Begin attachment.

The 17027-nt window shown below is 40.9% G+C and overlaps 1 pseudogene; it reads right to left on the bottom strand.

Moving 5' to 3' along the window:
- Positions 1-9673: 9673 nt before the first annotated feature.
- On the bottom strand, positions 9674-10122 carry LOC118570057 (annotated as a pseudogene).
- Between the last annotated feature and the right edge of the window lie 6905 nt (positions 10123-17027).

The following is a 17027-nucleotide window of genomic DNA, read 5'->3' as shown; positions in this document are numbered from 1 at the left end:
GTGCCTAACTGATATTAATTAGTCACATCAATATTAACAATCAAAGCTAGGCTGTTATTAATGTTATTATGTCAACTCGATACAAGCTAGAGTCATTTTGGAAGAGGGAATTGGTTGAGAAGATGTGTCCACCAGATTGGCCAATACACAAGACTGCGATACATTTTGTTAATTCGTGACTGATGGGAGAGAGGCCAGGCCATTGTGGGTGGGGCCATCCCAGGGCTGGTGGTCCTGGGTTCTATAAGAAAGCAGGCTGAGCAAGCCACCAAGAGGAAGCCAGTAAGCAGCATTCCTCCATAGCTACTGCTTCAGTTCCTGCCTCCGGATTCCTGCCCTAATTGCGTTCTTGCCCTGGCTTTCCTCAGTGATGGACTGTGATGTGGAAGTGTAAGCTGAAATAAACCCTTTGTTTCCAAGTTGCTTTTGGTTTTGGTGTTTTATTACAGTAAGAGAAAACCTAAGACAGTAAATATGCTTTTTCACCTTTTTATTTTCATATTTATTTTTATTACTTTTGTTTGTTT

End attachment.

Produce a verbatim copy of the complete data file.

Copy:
The 17027-nt window shown below is 40.9% G+C and overlaps 1 pseudogene; it reads right to left on the bottom strand.

Moving 5' to 3' along the window:
- Positions 1-9673: 9673 nt before the first annotated feature.
- On the bottom strand, positions 9674-10122 carry LOC118570057 (annotated as a pseudogene).
- Between the last annotated feature and the right edge of the window lie 6905 nt (positions 10123-17027).

The following is a 17027-nucleotide window of genomic DNA, read 5'->3' as shown; positions in this document are numbered from 1 at the left end:
GTGCCTAACTGATATTAATTAGTCACATCAATATTAACAATCAAAGCTAGGCTGTTATTAATGTTATTATGTCAACTCGATACAAGCTAGAGTCATTTTGGAAGAGGGAATTGGTTGAGAAGATGTGTCCACCAGATTGGCCAATACACAAGACTGCGATACATTTTGTTAATTCGTGACTGATGGGAGAGAGGCCAGGCCATTGTGGGTGGGGCCATCCCAGGGCTGGTGGTCCTGGGTTCTATAAGAAAGCAGGCTGAGCAAGCCACCAAGAGGAAGCCAGTAAGCAGCATTCCTCCATAGCTACTGCTTCAGTTCCTGCCTCCGGATTCCTGCCCTAATTGCGTTCTTGCCCTGGCTTTCCTCAGTGATGGACTGTGATGTGGAAGTGTAAGCTGAAATAAACCCTTTGTTTCCAAGTTGCTTTTGGTTTTGGTGTTTTATTACAGTAAGAGAAAACCTAAGACAGTAAATATGCTTTTTCACCTTTTTATTTTCATATTTATTTTTATTACTTTTGTTTGTTT